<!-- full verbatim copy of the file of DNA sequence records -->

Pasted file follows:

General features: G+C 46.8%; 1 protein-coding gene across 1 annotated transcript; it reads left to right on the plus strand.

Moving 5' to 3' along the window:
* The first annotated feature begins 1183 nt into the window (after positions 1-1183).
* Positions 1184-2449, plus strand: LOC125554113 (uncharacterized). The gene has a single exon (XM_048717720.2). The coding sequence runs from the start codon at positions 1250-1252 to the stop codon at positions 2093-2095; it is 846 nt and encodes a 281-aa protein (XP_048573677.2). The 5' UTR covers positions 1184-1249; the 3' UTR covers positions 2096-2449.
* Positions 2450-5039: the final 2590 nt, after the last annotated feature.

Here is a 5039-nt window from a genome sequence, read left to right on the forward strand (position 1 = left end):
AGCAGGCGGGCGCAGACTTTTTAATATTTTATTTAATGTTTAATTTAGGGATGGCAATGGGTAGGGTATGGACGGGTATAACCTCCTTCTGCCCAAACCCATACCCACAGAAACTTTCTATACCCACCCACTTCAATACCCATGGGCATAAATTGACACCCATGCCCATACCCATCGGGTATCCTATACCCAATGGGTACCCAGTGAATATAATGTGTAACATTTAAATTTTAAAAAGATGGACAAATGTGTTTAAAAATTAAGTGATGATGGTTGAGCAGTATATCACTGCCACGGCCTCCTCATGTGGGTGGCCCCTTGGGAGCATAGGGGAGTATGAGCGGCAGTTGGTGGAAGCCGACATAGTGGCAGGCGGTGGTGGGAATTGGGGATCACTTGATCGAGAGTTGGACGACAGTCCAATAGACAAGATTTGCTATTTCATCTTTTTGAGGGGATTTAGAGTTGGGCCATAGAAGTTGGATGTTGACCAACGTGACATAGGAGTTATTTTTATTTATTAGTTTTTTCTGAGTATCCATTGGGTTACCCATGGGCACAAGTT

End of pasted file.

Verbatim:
General features: G+C 46.8%; 1 protein-coding gene across 1 annotated transcript; it reads left to right on the plus strand.

Moving 5' to 3' along the window:
* The first annotated feature begins 1183 nt into the window (after positions 1-1183).
* Positions 1184-2449, plus strand: LOC125554113 (uncharacterized). The gene has a single exon (XM_048717720.2). The coding sequence runs from the start codon at positions 1250-1252 to the stop codon at positions 2093-2095; it is 846 nt and encodes a 281-aa protein (XP_048573677.2). The 5' UTR covers positions 1184-1249; the 3' UTR covers positions 2096-2449.
* Positions 2450-5039: the final 2590 nt, after the last annotated feature.

Here is a 5039-nt window from a genome sequence, read left to right on the forward strand (position 1 = left end):
AGCAGGCGGGCGCAGACTTTTTAATATTTTATTTAATGTTTAATTTAGGGATGGCAATGGGTAGGGTATGGACGGGTATAACCTCCTTCTGCCCAAACCCATACCCACAGAAACTTTCTATACCCACCCACTTCAATACCCATGGGCATAAATTGACACCCATGCCCATACCCATCGGGTATCCTATACCCAATGGGTACCCAGTGAATATAATGTGTAACATTTAAATTTTAAAAAGATGGACAAATGTGTTTAAAAATTAAGTGATGATGGTTGAGCAGTATATCACTGCCACGGCCTCCTCATGTGGGTGGCCCCTTGGGAGCATAGGGGAGTATGAGCGGCAGTTGGTGGAAGCCGACATAGTGGCAGGCGGTGGTGGGAATTGGGGATCACTTGATCGAGAGTTGGACGACAGTCCAATAGACAAGATTTGCTATTTCATCTTTTTGAGGGGATTTAGAGTTGGGCCATAGAAGTTGGATGTTGACCAACGTGACATAGGAGTTATTTTTATTTATTAGTTTTTTCTGAGTATCCATTGGGTTACCCATGGGCACAAGTT